In verse 19, the Lord said to Moses what was to be done. Moses was to tell Aaron what actions to take. He was told to Take your staff and stretch out your hand over the waters of Egypt, over their rivers, over their streams, and over their pools, and over all their reservoirs of water, that they may become blood. The result was that there will be blood throughout all the land of Egypt, both in vessels of wood and in vessels of stone. Notice that there was no negotiating with Pharaoh or asking him if he would now obey the LORD. The plague was going to happen no matter what. Notice also that the plague was not limited to the waters of the Nile - it included even "rivers" (note the plural) and "streams", "pools", "reservoirs", and "in vessels of wood and in vessels of stone." Thus, all water in Egypt that was flowing or being stored would be turned to blood.

Now that the pronouncement has been made, it was time for action. So Moses and Aaron did even as the Lord had commanded. What the LORD wanted from Moses and Aaron was obedience - He would do the rest. So, Aaron lifted up the staff and struck the water that was in the Nile, in the sight of Pharaoh and in the sight of his servants, and all the water that was in the Nile was turned to blood. Note that there were multiple eyewitnesses to what Aaron did. Even the "god" Pharaoh saw what the sovereign LORD did through His representatives.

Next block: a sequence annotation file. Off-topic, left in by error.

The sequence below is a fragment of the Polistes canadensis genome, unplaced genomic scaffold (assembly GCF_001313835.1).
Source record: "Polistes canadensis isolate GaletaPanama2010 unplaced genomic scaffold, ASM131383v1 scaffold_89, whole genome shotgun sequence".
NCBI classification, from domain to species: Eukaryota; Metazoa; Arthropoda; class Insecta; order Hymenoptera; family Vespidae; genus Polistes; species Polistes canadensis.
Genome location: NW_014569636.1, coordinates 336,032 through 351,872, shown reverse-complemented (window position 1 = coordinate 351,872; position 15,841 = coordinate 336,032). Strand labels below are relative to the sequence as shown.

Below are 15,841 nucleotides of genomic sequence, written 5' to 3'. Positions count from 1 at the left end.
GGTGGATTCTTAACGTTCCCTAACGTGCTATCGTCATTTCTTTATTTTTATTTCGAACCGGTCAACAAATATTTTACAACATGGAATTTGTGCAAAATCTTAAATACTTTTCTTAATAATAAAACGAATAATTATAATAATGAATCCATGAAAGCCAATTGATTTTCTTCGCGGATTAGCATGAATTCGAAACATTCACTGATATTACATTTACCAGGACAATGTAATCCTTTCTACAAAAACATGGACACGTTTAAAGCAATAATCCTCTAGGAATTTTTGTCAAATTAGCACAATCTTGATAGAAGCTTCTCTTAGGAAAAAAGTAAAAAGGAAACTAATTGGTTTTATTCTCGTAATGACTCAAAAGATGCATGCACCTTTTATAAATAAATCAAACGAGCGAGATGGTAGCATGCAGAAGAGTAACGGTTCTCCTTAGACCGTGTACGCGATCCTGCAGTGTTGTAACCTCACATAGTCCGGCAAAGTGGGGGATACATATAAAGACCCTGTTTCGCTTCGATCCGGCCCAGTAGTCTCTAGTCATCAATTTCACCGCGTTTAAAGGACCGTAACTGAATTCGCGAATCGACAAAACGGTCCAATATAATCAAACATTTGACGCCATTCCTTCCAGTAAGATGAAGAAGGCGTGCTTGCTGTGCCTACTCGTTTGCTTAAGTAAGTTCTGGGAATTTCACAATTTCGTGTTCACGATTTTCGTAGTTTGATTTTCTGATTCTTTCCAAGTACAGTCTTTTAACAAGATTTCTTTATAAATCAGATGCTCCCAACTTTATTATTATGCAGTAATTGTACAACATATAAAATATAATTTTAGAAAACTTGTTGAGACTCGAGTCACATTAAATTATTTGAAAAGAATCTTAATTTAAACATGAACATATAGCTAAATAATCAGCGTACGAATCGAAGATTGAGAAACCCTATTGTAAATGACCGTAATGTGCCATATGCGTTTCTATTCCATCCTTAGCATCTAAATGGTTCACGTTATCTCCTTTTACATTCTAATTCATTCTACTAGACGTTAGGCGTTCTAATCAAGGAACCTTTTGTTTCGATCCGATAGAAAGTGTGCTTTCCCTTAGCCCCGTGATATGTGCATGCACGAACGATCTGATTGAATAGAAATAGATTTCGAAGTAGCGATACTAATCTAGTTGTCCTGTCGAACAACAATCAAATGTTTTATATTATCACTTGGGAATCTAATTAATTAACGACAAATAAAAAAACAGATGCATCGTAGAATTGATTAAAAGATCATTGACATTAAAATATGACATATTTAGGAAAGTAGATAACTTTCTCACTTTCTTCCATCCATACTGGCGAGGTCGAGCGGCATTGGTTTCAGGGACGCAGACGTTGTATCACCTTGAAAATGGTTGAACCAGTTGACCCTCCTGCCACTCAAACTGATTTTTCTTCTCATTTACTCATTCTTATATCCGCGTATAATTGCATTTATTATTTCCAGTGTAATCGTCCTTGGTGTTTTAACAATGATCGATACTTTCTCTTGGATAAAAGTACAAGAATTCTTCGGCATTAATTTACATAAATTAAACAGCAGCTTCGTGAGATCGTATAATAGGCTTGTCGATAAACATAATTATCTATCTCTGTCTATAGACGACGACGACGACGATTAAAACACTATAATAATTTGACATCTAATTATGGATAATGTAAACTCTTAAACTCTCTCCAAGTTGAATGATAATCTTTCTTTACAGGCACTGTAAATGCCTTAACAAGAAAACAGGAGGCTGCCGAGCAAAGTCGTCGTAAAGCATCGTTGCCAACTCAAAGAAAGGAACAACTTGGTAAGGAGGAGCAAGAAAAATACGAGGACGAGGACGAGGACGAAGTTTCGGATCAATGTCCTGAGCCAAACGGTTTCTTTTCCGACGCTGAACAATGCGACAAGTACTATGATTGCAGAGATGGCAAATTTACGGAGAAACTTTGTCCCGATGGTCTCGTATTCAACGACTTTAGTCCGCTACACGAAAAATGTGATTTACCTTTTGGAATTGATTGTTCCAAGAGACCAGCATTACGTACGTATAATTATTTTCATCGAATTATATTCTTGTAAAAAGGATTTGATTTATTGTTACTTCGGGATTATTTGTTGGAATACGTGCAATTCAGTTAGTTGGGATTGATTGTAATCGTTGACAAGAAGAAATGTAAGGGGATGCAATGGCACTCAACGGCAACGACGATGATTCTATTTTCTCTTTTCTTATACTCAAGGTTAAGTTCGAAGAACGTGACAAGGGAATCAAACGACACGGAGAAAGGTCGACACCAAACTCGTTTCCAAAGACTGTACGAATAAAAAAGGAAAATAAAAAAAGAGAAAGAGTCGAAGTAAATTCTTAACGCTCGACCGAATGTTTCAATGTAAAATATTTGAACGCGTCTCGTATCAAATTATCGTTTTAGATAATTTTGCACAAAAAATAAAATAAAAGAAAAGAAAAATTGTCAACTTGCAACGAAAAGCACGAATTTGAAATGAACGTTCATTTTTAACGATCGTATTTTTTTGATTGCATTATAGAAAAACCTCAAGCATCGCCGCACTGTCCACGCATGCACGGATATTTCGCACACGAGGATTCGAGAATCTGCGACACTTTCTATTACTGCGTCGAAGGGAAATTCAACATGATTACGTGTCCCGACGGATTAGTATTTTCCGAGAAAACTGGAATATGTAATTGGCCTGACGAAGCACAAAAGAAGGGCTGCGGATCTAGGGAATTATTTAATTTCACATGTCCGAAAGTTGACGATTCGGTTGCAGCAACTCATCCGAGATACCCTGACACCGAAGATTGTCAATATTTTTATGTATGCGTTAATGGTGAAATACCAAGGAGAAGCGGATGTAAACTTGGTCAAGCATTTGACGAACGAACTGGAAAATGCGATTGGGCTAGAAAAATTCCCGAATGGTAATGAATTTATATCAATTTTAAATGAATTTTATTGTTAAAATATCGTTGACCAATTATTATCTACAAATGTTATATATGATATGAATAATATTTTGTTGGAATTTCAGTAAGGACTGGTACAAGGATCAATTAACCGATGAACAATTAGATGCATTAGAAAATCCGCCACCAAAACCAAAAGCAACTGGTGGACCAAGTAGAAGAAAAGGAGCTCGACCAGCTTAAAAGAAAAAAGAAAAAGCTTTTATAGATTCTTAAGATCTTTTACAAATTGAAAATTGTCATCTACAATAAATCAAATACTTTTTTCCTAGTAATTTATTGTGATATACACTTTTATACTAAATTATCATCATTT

There are several views concerning the waters of the Nile being turned into blood. A popular view is that the waters turning to blood correspond to the flooding of the Nile which causes the red soil to be churned up. There is also red algae that might have contributed to the color. Thus, this view says that the plague occurred during the time of the Nile's flooding. This coincides with the view is that the water did not literally turn into blood - rather, it could be seen in the same light as Joel 2:31, where the moon is said to be turned into blood. If Joel 2:31 should not be taken literally, the argument goes, then the Nile's water into blood should not be taken literally either. There are certainly many instances of figurative language in Scripture, such as the Joel 2 passage. The problem with the non-literal view of the Nile turning to blood is that if this was simply a normal occurrence in Egypt, Pharaoh would not be impressed by it.